Poké Ball Charger




Is Pokémon Go draining your battery? Instead of a standard charger brick, use a Poké Ball to charge your device while hunting Pokémon.

Teacher Notes

Teachers! Did you use this instructable in your classroom?
Add a Teacher Note to share how you incorporated it into your lesson.

Step 1: Materials

plastic ball (I got mine at Party City. It's 5.5" in diameter and the two halves screw together.)

charger brick (Make sure it will fit within your ball with extra room for the cable. See step 10 to see what I had to do to make my cable fit.)

male to female usb cable

foam (I used a dollar store kick board.)

masking tape

velcro fastener

wood burner/soldering iron

E-6000 glue

X-acto knife


zip tie



white spray paint



sticker vinyl (black and white)

Silhouette cutter (Using the cutter is not entirely necessary, but will make it easier and faster.)

Step 2: Cut Foam

Trace half your ball onto the foam and cut it out.

Cut two more circles that are about an inch smaller than the one cut before it.

Trim the edge off one side of each circle so they're tapered as shown.

Trace your brick onto the largest circle and trim off the two sides.

When stacked, these pieces should fit nicely inside one half of your ball.

Step 3: Tie Down

To keep your brick from sliding around, add a velcro fastener to the center circle.

Trace the brick onto the center circle.

Punch a hole at the center of each line with scissors and thread the fastener through the holes.

Step 4: Tape

Now, tape the three pieces of foam to each other as shown.

When done, they should fit well in one half of the ball with the brick in the center.

Step 5: Paint

Spray paint the inside of the clear half of the ball with white spray paint.

Step 6: Vinyl Stripe

Cut a strip of vinyl .5" wide and apply it to the center of the ball.

I used the Silhouette Cameo to cut my strip, but a ruler and X-acto would work just fine. The attached file can be used with the Silhouette.

Step 7: Circles

Cut a 3" black circle and a 2" white circle from sticker vinyl.

Cut the white circle in half and cut .5" from the center of the black circle.

Step 8: Apply Circles

Apply the black circle halves first.

Lay the straight side of the circle half along the center, use an X-acto knife to cut down the center, then smooth down.

Apply the white circle halves starting with the curved side and cut off any excess at the bottom edge with an X-acto knife.

Step 9: Charger Port

Measure the male end of the usb cable.

Cut a hole in the vinyl at the center of the top half of the ball to match the male end of the usb cable.

Use a wood burner/soldering iron to melt a hole in the ball along the hole in the vinyl.

Stick the male end of the usb cable in the hole.

Step 10: USB Cable

Wrap a piece of foam around the inside of the male end of the usb cable and tape it in place.

Apply E-6000 to the outside edge of the male end of the usb cable.

Stick the female end of the usb cable into your charger. My usb cable stuck up so much it didn't quite fit. To fix this, I split the cable coating so I could bend it over more. I used a zip tie to hold it in place so the wires would be stressed. Hopefully you won't have to do this, but if you do, be careful not to cut any of the inner wires.

Step 11: Carrier

To attach the Poké Ball to your backpack or belt loop, melt two holes in the top of the ball.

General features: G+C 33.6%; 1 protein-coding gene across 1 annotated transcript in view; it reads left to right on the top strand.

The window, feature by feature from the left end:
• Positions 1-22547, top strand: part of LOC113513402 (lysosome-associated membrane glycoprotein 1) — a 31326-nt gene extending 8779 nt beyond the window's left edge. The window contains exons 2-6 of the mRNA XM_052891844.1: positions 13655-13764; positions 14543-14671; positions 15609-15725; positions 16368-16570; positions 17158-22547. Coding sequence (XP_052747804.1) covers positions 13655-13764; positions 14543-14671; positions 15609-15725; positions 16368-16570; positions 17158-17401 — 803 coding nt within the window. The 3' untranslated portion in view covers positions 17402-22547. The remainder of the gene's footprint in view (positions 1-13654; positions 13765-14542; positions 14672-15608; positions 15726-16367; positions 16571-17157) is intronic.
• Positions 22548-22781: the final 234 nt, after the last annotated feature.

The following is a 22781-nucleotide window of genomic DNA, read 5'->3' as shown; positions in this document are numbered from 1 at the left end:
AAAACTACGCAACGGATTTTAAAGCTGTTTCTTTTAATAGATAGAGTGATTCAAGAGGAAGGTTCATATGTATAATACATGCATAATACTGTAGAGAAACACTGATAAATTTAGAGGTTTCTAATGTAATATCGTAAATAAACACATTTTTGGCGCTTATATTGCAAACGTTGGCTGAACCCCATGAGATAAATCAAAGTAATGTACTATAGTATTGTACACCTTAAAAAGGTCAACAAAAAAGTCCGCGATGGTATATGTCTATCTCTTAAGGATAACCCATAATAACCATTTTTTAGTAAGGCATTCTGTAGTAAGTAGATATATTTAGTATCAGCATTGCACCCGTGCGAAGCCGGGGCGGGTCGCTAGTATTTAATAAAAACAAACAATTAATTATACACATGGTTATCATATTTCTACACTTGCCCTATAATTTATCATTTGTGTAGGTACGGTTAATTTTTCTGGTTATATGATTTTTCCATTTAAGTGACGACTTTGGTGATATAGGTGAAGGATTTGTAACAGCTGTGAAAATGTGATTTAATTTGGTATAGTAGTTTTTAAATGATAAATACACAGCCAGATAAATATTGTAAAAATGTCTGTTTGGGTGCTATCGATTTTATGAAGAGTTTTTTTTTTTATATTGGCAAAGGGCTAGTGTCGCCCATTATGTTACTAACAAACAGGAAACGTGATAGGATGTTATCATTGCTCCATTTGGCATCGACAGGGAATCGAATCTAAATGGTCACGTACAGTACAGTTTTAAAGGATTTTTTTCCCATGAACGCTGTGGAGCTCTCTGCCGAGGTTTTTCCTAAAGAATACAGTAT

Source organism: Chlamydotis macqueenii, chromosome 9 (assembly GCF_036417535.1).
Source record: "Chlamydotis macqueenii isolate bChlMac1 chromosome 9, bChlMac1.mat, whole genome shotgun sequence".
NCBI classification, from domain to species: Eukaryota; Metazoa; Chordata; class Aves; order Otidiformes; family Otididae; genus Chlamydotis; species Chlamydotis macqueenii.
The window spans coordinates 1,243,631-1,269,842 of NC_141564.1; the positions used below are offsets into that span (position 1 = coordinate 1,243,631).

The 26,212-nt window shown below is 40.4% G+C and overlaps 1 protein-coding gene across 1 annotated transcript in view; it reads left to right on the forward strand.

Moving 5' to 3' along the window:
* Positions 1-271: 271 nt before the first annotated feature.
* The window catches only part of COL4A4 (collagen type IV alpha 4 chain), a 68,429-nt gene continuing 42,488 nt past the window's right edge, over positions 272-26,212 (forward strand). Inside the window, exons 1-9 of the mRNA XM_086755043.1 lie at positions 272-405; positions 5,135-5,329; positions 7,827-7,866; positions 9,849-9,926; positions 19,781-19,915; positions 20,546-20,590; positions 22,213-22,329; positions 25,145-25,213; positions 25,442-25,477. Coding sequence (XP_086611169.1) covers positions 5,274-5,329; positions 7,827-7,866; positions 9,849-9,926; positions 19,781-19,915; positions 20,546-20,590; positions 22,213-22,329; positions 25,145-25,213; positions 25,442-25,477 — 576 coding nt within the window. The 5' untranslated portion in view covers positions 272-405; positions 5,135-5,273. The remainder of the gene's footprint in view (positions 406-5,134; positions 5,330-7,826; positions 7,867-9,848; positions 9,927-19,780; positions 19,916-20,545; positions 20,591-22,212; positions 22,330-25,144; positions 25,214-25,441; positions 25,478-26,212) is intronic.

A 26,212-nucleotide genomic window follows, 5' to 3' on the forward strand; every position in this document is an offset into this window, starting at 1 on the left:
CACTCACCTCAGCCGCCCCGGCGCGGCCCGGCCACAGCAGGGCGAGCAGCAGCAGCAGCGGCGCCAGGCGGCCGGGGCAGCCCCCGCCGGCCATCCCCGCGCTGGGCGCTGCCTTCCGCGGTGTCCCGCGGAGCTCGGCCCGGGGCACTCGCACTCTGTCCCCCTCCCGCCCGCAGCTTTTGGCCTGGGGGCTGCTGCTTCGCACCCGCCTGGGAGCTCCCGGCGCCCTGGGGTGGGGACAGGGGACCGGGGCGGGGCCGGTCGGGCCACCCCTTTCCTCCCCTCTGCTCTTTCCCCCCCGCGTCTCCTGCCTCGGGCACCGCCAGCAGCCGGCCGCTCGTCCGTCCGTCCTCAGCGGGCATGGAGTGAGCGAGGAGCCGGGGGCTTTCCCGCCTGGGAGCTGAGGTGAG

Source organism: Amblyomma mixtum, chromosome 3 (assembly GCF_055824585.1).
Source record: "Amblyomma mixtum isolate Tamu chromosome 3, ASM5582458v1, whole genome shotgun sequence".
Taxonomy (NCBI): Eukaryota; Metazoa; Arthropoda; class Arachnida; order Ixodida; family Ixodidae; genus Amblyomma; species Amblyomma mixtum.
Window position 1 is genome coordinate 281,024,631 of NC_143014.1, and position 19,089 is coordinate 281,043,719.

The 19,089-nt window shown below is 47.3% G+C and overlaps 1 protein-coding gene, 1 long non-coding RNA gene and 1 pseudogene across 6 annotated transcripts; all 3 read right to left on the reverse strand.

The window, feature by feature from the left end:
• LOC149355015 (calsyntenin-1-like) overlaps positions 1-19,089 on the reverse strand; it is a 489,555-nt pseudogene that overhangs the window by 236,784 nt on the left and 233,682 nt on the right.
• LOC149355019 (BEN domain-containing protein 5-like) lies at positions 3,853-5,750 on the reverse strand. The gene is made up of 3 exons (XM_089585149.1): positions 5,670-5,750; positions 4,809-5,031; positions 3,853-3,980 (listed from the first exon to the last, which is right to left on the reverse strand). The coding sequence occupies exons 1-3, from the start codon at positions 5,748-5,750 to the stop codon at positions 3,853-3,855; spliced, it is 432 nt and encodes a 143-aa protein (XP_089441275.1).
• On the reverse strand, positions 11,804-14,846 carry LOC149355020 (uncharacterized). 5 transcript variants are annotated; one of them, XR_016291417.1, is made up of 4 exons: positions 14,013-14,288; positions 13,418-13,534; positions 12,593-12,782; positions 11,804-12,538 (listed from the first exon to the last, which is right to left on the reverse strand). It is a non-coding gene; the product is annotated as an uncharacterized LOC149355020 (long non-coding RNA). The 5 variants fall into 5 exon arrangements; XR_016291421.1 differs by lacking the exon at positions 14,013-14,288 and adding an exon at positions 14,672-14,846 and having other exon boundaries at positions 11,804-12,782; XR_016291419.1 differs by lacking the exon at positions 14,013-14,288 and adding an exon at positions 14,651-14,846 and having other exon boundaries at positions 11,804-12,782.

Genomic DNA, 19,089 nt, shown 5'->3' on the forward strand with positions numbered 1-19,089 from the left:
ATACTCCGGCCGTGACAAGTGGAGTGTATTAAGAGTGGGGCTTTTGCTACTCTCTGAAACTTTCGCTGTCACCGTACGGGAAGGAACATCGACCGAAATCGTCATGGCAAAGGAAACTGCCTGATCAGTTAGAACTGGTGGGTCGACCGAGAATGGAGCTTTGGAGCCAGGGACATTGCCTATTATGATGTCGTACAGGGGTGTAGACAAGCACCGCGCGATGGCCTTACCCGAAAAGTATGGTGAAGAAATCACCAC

Run a zip tie through with a keyring.

Then, attach a karabiner.

Step 12: Enjoy

Now, you'll never have to head home because your battery is dead. Happy hunting!

Summer Fun Contest 2016

Participated in the
Summer Fun Contest 2016

Outside Contest 2016

Participated in the
Outside Contest 2016

Maker Olympics Contest 2016

Participated in the
Maker Olympics Contest 2016



    • Indoor Lighting Contest

      Indoor Lighting Contest
    • Stone Concrete and Cement Contest

      Stone Concrete and Cement Contest
    • DIY Summer Camp Contest

      DIY Summer Camp Contest

    10 Discussions


    3 years ago



    3 years ago

    I made this a little while ago when the game first came out. Instead of those party balls I used Pokeballs from old Burger King toys. If you take a portable battery apart, you can fit a bigger battery in a smaller space. Or you can even make one that runs off 9V batteries. Just a small suggestion to look into to minimize the size and weight a bit.

    1 reply

    Reply 3 years ago

    Thanks for the tips! I know what toy you're talking about. I had one at some point. I made mine big because I wanted a hardcore charger. I'm really bad about plugging in my bricks after I use them. If you used a brick with less power, you could use a much smaller ball because the brick would be smaller. I'm likely going to make a second smaller one at some point.


    3 years ago

    very nice, deffo going to have a crack at this one


    3 years ago

    you might be able to "carve out" a half dome shape from the floral foam using one of the plastic half circles as a guide and then the foam itself can be used as a mold to hold the power brick.

    Just throwing out ideas here

    2 replies

    Reply 3 years ago

    That's a great idea! You'd likely want to coat or wrap the foam in something after it was carved. That stuff can be pretty messy in my experience.


    3 years ago

    Neat idea! not sure how well this would work out in practice but floral foam which is pretty light weight might work just as well?

    1 reply

    Reply 3 years ago

    Any foam would work. I just happened to have that kickboard lying around. I've already used it and it works great. Other hunters stopped me to comment on how much they liked it.